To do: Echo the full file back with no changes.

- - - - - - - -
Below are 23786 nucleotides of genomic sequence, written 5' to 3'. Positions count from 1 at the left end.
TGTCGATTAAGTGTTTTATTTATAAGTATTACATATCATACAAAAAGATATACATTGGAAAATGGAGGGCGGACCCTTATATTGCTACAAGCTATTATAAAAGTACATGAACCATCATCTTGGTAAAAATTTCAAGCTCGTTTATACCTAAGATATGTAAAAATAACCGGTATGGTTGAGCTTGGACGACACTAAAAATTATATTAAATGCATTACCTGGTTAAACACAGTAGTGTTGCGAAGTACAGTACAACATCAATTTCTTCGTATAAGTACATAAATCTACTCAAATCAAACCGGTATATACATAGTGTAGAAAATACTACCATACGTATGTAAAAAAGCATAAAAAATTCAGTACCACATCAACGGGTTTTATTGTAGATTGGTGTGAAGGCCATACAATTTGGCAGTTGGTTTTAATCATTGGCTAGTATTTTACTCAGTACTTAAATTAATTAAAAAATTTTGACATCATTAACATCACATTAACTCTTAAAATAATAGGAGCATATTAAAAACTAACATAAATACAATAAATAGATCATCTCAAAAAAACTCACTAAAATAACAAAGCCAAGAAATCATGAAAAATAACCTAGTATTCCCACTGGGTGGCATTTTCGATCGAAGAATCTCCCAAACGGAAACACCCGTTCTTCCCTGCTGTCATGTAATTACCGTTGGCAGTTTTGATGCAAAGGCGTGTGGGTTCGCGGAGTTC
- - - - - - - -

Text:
Below are 23786 nucleotides of genomic sequence, written 5' to 3'. Positions count from 1 at the left end.
TGTCGATTAAGTGTTTTATTTATAAGTATTACATATCATACAAAAAGATATACATTGGAAAATGGAGGGCGGACCCTTATATTGCTACAAGCTATTATAAAAGTACATGAACCATCATCTTGGTAAAAATTTCAAGCTCGTTTATACCTAAGATATGTAAAAATAACCGGTATGGTTGAGCTTGGACGACACTAAAAATTATATTAAATGCATTACCTGGTTAAACACAGTAGTGTTGCGAAGTACAGTACAACATCAATTTCTTCGTATAAGTACATAAATCTACTCAAATCAAACCGGTATATACATAGTGTAGAAAATACTACCATACGTATGTAAAAAAGCATAAAAAATTCAGTACCACATCAACGGGTTTTATTGTAGATTGGTGTGAAGGCCATACAATTTGGCAGTTGGTTTTAATCATTGGCTAGTATTTTACTCAGTACTTAAATTAATTAAAAAATTTTGACATCATTAACATCACATTAACTCTTAAAATAATAGGAGCATATTAAAAACTAACATAAATACAATAAATAGATCATCTCAAAAAAACTCACTAAAATAACAAAGCCAAGAAATCATGAAAAATAACCTAGTATTCCCACTGGGTGGCATTTTCGATCGAAGAATCTCCCAAACGGAAACACCCGTTCTTCCCTGCTGTCATGTAATTACCGTTGGCAGTTTTGATGCAAAGGCGTGTGGGTTCGCGGAGTTC